Saturday, December 31, 2011


We have had a problem with a back label on a wine product sent to China recently.
The Chinese Customs have held up the shipment because the wording on the back label does not exactly match the wording on the invoice.

The wording difference?

On the invoice, in addition to the varietal, vintage and other mandatories is the wording:

(Brand company)'s New Zealand Dry Red Wine

On the back label, along with all the important mandatories including varietal, vintage etc. is the wording:

New Zealand (Brand company)'s Dry Red Wine.

Now the writing on this back label is in Chinese.
The print company for some reason substituted the agreed label artwork for a previous one so that the wording is not in the same order as the invoice.
The line of words in question has exactly  the same number and type of characters on each of the label variants so was virtually impossible to distinguish if one was compared to the other. All of the other Chinese characters on this back label (about 15 lines of it, describe the wine, where it was made, who it was made by, who it is being shipped to, what date it was bottled etc. All of this information is the same on each label and has the same number, type (and order) of characters.

Knowing this we can now simply change the invoice to read exactly as the label but the importer has lost a couple of weeks in the process.

This from a country that regularly poisons people in their own country and around the world with dodgy foodstuffs, illegal and dangerous additives and totally non-compliant labelling.

Go figure!

Monday, December 26, 2011


This song gob-smacked me in 1981. I thought it one of the cleverest and catchy pop tunes ever and it still hits the spot.
If I substituted the word 'beat' for 'drinks' it would also be appropriate for Christmas and New Year drinking.

"Look at the sunrise
I look at it burn
I look into your eyes
Don't know where to turn
I'm gonna drift into that void
I'm flying through space, I'm an asteroid
Time doesn't take place when you're paranoid
I'm thinking about you, and nothing else
Thinking about you, you're thinking about me
Thinking about you, I'm counting the beat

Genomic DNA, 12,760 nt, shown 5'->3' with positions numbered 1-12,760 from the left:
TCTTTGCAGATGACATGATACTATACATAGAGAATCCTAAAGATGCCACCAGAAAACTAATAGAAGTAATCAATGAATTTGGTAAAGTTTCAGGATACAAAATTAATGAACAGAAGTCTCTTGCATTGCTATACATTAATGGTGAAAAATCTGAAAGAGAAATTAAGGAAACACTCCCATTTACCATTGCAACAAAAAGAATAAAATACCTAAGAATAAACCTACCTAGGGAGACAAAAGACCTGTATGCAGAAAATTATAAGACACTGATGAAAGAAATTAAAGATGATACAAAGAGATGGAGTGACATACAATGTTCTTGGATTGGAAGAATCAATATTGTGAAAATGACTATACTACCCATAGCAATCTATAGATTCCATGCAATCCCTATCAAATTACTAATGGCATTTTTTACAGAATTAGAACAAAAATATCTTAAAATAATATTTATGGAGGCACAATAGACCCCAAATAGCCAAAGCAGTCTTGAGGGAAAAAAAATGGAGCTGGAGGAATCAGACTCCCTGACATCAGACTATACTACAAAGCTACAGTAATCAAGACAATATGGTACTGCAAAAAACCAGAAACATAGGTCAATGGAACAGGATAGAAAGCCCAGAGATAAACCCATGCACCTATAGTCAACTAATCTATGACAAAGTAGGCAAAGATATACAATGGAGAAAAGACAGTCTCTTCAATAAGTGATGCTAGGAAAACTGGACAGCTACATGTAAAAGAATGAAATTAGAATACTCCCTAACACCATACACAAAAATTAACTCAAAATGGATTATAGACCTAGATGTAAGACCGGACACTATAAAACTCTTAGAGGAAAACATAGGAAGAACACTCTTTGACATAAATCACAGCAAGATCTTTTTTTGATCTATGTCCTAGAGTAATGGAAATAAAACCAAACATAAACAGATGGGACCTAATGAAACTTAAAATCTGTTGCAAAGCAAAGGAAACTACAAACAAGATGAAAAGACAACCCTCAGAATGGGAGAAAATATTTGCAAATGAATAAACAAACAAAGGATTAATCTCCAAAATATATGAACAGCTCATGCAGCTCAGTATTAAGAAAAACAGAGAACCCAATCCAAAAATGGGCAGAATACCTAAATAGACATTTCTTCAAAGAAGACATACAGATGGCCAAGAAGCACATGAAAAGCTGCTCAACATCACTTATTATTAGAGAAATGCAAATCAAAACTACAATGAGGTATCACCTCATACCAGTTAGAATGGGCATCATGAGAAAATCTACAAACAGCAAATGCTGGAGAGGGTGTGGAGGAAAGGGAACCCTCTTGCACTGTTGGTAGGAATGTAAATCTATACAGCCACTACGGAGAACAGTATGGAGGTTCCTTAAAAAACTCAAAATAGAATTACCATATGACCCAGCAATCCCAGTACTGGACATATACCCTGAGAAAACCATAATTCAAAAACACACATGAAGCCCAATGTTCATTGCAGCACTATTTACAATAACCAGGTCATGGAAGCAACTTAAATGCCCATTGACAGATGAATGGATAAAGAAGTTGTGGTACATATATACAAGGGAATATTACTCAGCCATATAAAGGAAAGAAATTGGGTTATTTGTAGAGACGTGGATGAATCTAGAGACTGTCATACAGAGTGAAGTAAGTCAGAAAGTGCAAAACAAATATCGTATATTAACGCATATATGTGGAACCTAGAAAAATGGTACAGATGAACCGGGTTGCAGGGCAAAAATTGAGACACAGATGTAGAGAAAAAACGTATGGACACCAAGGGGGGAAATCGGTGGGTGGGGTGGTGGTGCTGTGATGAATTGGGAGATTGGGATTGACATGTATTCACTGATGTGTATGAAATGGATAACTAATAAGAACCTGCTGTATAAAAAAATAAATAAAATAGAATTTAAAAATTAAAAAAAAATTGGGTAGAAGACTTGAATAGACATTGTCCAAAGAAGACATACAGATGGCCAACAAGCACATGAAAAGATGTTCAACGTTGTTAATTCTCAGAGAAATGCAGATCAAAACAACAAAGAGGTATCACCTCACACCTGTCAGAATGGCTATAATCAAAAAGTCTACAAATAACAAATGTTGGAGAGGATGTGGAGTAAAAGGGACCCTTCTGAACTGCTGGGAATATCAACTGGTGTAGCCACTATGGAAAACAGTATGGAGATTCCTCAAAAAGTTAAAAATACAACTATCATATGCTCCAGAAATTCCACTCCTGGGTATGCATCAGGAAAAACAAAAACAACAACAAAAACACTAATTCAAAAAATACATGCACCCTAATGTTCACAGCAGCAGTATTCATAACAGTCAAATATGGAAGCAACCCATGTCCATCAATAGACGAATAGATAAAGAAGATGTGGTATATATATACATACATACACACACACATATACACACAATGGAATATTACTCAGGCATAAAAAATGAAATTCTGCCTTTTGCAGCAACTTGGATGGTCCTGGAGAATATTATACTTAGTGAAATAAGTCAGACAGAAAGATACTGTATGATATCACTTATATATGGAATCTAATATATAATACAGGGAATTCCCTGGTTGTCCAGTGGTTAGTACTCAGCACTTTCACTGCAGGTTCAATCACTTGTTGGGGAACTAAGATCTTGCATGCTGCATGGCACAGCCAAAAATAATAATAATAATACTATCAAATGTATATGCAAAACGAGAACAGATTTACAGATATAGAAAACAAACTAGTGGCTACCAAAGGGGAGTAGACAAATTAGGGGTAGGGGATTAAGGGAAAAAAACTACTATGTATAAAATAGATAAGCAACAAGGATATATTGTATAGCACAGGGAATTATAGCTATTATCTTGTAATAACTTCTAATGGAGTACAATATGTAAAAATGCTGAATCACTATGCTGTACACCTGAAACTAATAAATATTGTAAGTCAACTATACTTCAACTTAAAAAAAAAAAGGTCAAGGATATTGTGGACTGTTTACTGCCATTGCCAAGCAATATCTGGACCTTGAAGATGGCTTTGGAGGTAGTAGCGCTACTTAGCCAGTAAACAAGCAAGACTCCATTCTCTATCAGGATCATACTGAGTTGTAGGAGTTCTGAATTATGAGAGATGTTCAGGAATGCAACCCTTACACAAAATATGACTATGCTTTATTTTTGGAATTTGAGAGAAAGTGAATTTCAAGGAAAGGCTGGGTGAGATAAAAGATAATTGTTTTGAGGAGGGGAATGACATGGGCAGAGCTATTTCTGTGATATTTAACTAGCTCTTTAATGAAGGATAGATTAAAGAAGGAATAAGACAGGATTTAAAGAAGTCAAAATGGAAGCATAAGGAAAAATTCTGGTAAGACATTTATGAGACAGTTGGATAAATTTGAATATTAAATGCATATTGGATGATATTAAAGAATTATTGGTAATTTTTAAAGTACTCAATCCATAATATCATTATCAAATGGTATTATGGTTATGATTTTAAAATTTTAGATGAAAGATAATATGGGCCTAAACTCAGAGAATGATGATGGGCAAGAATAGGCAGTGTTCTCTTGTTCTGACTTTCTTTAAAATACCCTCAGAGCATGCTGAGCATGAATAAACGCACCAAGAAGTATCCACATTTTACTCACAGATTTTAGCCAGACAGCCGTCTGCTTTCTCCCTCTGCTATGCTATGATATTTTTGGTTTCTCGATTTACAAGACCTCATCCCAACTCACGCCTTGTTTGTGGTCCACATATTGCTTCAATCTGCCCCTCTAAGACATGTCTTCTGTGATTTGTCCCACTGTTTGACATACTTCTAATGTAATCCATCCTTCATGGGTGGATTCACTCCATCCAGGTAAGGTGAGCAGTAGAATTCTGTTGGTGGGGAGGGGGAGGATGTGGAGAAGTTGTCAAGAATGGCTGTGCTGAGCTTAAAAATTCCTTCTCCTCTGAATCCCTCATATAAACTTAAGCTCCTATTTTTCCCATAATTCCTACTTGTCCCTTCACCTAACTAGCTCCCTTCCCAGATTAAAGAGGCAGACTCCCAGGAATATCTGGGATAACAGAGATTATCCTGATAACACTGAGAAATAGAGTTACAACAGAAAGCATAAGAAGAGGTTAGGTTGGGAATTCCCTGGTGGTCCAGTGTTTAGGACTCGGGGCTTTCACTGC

Thinking about you
Thinking about me
Thinking about just you and me, la da de de, there ain't no place I'd rather be
La da de da, la da de da, la da de da, la da de da
La da de da, la da de da, la da de da, la da de da
La da de da, la da de da, la da de da, la da de da
Oh, oh, oh, oh, oh, oh, oh!
I'm bleeding to death
On a cloudless day
A three, a four heartbeat
A waltzin' away...
Oooh ooh, oo oo
Oooh ooh, oo oo
Oooh ooh, oo oo
Oooh ooh, oo oo
I'm counting the beat 2 3 4 5, I'm feeling the heat to be alive
I'm counting the beat 6 7 8 9, I'm wishing that you,
That you were mine
Thinking about you, you're thinking about me
Thinking about you and counting the beat
Thinking about you
Thinking about me
Thinking about you...
Thinking about me...
Thinking about you.....
Thinking about,
Just you and me, la da de de, there ain't no place I'd rather be
La da de da, la da de da, la da de da, la da de da
La da de da, la da de da, la da de da, la da de da
La da de da, la da de da, la da de da, la da de da
La da de da, la da de da, la da de da, la da de da
La da de da, la da de da, la da de da, la da de da
La da de da, la da de da, la da de da, la da de da
La da de da, la da de da, la da de da, la da de da
La da de da, la da de da, la da de da, la da de da
La da de da, la da de da, la da de da, la da de da"
I'm moving a bit slow this morning, not crawling exactly but I haven't gone running, kayaking or golfing so far.